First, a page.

Today on the World and European Day Against the Death Penalty, the European Union and the Council of Europe reaffirm their opposition to the use of capital punishment in all circumstances and call for the universal abolition of the death penalty. We welcome the continued decline in the use of the death penalty, confirming the overall trend towards universal abolition. In 2019, for a second consecutive year, executions were carried out in only 20 countries around the world. This is a historic low, but it is nonetheless 20 countries too many. We, therefore, use this occasion to call on all Members of the United Nations to support the Resolution on a Moratorium on the Use of the Death Penalty at the 75th session of the UN General Assembly in December 2020.
The World Coalition Against the Death Penalty has dedicated this year to the right to effective legal representation. The violation of this fundamental right disproportionately affects the most vulnerable members of society, who cannot afford experienced lawyers or who may not be familiar with the legal system. It is essential that justice systems provide resources to prepare an effective defence, including accurate translation and interpretation services if needed.
Perpetrators of crimes must be held accountable and punished. However, the experience of abolitionist countries has shown that the death penalty does not deter violent crime nor contribute to a safer society. On the contrary, killing as a punishment perpetuates a cycle of senseless violence.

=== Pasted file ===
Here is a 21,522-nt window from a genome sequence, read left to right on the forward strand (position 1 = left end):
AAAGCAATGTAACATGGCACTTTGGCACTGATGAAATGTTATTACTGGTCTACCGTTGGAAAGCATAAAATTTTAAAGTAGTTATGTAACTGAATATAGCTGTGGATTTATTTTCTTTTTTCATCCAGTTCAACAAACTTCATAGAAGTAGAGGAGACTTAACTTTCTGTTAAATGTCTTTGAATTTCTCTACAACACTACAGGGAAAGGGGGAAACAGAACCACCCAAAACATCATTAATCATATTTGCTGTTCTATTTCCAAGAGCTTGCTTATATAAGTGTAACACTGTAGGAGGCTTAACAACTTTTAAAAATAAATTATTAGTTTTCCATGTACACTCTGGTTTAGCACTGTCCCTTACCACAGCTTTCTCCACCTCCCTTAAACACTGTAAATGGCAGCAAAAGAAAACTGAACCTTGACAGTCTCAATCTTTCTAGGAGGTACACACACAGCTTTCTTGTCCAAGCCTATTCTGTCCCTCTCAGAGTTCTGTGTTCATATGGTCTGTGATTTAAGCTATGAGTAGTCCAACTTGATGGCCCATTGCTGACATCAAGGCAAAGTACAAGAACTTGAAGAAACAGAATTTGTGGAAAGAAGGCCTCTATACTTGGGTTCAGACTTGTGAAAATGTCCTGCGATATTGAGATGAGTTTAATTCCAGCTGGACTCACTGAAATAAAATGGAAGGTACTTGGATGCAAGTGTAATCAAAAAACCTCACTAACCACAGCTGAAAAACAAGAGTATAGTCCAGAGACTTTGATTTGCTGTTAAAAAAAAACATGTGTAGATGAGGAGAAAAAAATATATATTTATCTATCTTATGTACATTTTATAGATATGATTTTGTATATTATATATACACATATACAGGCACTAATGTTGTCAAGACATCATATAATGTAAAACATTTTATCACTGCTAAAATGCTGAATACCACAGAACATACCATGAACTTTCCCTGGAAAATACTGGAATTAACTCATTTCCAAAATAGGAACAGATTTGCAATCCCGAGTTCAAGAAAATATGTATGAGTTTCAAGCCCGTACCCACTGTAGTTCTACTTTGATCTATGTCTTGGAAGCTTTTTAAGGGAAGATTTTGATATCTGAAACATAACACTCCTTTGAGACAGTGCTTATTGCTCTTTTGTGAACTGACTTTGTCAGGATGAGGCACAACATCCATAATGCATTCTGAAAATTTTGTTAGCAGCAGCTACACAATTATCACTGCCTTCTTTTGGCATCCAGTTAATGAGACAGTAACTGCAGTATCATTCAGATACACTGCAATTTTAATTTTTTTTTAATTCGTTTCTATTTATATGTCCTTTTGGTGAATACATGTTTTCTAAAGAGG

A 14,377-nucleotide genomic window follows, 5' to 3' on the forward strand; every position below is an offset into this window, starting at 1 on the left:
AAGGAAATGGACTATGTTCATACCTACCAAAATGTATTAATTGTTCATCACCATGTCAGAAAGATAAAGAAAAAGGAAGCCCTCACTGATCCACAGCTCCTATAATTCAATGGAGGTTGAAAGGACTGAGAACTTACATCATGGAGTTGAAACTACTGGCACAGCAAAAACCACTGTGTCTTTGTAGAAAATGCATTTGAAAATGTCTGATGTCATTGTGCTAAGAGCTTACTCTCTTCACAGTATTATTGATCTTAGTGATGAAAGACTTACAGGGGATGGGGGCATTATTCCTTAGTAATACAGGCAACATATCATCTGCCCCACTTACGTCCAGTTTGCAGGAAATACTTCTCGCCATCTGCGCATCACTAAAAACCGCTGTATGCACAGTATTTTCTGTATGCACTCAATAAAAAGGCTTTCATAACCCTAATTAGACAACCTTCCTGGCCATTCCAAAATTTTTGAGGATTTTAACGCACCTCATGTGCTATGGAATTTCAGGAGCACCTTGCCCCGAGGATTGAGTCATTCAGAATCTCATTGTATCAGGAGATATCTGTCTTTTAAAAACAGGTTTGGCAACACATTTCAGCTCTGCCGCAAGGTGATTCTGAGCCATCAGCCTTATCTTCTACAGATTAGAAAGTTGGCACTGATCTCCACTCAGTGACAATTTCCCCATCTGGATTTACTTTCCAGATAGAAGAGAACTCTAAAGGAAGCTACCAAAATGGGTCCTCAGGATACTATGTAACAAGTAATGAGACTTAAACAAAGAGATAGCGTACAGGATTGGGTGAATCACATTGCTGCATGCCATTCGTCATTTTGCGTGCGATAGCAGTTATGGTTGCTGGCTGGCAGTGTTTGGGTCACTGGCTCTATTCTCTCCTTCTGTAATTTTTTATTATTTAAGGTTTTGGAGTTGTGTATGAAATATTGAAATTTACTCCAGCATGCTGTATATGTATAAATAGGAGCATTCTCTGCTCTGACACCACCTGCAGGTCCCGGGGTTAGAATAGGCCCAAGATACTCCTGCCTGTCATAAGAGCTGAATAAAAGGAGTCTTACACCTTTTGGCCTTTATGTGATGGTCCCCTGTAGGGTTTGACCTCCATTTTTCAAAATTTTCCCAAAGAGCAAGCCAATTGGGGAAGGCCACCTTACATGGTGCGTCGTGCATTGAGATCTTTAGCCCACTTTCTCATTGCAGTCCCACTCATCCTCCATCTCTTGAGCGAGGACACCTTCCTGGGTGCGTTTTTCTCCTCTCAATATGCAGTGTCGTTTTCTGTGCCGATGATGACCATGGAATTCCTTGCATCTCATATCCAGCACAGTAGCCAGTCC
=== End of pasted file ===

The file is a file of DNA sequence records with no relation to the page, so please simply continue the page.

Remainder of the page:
We call upon those Council of Europe Member States who have not yet acceded to the relevant Protocols to the European Convention on Human Rights and to the Second Optional Protocol to the International Covenant on Civil and Political Rights, aiming at the abolition of the death penalty to do so without delay. The Council of Europe and the EU once again urge Belarus, the only European Country still carrying out executions, to abolish the death penalty and join the large majority of nations that have abandoned this cruel and inhuman practice once and for all. We also call on those Council of Europe observer States, who have not yet abolished death penalty, to promote an open debate on the obstacles blocking their path towards abolition of the death penalty.
We look forward to the adoption by the Council of Europe’s Committee of Ministers of the Recommendation concerning the trade in goods used for torture and/or other cruel, inhuman or degrading treatment or punishment – including the death penalty. We also encourage all countries to join the Global Alliance for Torture-Free Trade, a remarkable example of global cooperation against torture and the death penalty, and to step up efforts towards establishing common international standards on torture-free trade.